The Sit-Down

The Leasing Laureate: Centric Real Estate Advisors’ Gregg Lorberbaum on His New Book, Leasing NYC

In March, 30-year industry veteran Gregg Lorberbaum will release his new book Leasing NYC, a primer for the complicated leasing process in New York City. The book, initially targeted at end users, will also benefit the brokerage community, and at least four major firms in the New York metropolitan area have already snapped up copies. Mr. Lorberbaum, a principal at Centric Real Estate Advisors, spoke with The Commercial Observer about the book, its audience and the current gap of information in the market.

The Commercial Observer: Who will buy the book?Author headshot_Gregg Lorberbaum_High Resolution

Mr. Lorberbaum: The audience for the book is twofold. It’s directed toward end users of space that do not have real estate departments. In one-off deals, if you don’t have a real estate department, you are ill-equipped to handle the process. People are better informed to buy a car than they are to buy office space.

People are not well-versed in how to do this. I said to myself, why not write a book about it? The format I have is geared toward the end user.

Is there any use for the book on the brokerage side?

All the brokerage companies are buying it for their training programs. One company has bought hundreds at a time. The other audience is young brokers.

I coach young brokers, and I know what they don’t know. If you work at any one of the big shops, they have entire departments that do each of these things. A young broker isn’t really exposed to skills he needs to do his job.

Are there books like this already on the market?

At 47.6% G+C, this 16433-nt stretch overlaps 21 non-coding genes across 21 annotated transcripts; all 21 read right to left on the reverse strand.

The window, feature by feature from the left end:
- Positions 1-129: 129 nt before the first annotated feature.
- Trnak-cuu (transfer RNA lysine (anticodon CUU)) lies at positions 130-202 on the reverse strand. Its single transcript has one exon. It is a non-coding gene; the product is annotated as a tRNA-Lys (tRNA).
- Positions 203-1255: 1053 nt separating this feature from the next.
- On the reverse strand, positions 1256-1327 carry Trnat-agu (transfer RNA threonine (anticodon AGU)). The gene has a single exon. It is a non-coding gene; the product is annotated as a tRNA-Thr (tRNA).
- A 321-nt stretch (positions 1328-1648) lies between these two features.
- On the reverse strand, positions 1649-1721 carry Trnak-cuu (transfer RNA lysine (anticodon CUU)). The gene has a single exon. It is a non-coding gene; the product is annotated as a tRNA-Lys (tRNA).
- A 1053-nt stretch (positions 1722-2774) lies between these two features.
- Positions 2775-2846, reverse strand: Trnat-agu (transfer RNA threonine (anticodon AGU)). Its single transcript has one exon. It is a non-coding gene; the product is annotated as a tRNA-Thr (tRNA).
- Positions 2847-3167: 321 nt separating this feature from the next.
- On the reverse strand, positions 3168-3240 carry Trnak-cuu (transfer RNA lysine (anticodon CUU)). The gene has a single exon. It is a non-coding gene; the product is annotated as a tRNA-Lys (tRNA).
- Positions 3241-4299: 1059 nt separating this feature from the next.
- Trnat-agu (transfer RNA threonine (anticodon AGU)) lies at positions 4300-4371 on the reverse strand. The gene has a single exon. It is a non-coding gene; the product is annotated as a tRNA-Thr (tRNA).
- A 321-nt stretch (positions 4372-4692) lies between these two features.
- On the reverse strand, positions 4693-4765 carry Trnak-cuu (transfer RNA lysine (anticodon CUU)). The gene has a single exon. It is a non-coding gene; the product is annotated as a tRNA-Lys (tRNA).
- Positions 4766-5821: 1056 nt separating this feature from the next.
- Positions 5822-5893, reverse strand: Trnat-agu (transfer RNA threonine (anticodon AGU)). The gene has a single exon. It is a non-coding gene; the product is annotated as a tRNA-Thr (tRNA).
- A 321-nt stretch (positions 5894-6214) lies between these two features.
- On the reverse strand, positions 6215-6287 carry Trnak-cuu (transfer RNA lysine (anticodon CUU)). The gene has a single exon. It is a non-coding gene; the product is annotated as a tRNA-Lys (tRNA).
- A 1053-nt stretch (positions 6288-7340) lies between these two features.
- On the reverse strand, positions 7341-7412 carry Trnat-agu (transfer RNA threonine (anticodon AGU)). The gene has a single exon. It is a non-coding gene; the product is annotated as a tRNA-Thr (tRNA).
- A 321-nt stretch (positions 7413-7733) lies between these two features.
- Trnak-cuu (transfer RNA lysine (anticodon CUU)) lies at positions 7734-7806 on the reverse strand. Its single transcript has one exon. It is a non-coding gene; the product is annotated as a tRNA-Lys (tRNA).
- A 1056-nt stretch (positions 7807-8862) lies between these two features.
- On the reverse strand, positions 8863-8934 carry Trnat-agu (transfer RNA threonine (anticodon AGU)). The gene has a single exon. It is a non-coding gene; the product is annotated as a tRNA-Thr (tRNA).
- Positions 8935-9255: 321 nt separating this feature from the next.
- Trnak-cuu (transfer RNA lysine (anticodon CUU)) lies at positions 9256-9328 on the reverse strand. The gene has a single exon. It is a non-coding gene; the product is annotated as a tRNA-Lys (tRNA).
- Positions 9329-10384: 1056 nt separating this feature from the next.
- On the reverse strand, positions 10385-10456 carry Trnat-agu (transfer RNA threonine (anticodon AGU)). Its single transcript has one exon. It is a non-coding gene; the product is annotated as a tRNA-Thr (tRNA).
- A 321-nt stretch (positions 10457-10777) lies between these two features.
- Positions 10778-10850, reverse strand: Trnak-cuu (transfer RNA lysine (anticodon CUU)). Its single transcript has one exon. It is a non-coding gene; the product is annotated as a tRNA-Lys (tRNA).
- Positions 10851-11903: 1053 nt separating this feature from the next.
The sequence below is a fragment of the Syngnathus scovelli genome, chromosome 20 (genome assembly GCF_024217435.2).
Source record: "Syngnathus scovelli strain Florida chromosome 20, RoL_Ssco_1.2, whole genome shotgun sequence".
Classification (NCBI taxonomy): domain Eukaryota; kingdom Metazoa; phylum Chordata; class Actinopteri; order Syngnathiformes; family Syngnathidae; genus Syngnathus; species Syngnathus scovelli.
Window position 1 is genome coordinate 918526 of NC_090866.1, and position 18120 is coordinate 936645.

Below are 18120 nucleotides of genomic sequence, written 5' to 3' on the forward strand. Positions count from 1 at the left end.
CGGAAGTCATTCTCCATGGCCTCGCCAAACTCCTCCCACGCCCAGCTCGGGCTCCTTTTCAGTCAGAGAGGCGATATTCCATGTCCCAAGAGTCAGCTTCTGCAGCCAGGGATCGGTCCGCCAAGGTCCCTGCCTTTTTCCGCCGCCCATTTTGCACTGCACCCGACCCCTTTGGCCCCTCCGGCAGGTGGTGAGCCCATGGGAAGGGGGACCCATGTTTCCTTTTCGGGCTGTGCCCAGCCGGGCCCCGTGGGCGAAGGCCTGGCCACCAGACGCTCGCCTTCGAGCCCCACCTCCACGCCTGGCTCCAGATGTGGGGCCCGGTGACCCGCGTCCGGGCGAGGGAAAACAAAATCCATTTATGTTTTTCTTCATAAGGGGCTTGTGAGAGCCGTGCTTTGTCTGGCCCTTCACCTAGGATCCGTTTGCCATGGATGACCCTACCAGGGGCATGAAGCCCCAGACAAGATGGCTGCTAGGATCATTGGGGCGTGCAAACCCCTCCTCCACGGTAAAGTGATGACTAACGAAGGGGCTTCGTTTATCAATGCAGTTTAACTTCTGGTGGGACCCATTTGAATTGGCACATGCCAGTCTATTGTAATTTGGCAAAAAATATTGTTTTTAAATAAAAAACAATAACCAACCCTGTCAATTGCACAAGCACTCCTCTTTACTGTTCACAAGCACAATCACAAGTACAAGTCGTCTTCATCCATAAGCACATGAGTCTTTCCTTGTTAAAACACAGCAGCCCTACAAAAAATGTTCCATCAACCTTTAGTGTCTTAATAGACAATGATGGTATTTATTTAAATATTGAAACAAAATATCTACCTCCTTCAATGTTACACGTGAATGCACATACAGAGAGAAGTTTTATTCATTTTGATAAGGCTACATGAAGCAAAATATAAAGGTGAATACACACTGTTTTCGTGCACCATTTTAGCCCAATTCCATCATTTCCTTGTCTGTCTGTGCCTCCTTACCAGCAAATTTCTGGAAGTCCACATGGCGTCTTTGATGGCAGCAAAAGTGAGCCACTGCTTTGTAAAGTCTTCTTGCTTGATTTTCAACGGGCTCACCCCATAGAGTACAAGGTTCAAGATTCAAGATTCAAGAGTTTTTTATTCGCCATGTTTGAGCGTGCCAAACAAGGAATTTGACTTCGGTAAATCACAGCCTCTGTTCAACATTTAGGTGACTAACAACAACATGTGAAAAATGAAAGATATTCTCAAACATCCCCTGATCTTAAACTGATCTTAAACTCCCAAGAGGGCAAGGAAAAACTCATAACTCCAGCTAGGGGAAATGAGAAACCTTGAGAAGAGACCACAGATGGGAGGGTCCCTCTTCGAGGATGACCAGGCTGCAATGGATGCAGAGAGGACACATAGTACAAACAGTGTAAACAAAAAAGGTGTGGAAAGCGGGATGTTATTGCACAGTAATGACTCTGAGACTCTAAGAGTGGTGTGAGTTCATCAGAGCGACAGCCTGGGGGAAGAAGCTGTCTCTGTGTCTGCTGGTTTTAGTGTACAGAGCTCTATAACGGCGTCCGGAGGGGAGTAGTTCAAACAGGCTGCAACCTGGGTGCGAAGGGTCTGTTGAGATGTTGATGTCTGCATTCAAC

No books like this one. No other books that combine a beautiful aesthetic [with] a generosity of spirit. It’s an $85 coffee-table book that will retail for $35.

It’s sort of a career milestone. After 30 years, I thought there was a need for it.

Can you talk a little bit about the photography in the book?

Rather than go with stock photography, we had Adrian Wilson, with a prominent following, who has never done a book before. He’s the photographer for Apple. When he’s photographing a site, they trick the place out and close it down and the light comes in right when it needs to.

These are hedge funds; he ends up photographing around people’s lunch. People understood the dexterity with which he did that.

In your experience, what are brokers doing right or wrong?

My book is written for the one-off person, and they suffer, in my opinion. Most people that own privately held companies have a broad skill set, and the process is way more complicated than just leasing space. The brokerage industry has grown beautifully to accommodate corporate users over a national base, but the one-off user doesn’t get the benefit of that. The one-off deal doesn’t get the A-team.

There’s a lack of transparency, since it’s largely a commodity. Brokerages are commission-based and are internally competitive. The biggest issue right now is conflicts of interest. Clients need to know to ask questions. The role of the real estate adviser is something I introduce in the book, and it’s been very well-received by corporations. That’s the area where I’ve gotten the most significant response.

How did the industry reach this point?

The industry has grown tremendously. If you look at the metamorphosis of the industry, it has grown beautifully and is very symbiotic in its development in corporate America. What happened is, brokerage companies were these small companies that only represented landlords and were hired to find tenants. Landlords then started owning space in different cities and landlords become national.

Brokerage companies expanded when a tenant wanted space nationally. For instance, when a company like Morgan Stanley needed space in New York, they also needed space in Chicago and L.A. Small brokerages became consortiums and went national, which didn’t really work. Then the question became, how do you serve two masters? How do you represent landlords and then represent the tenants?

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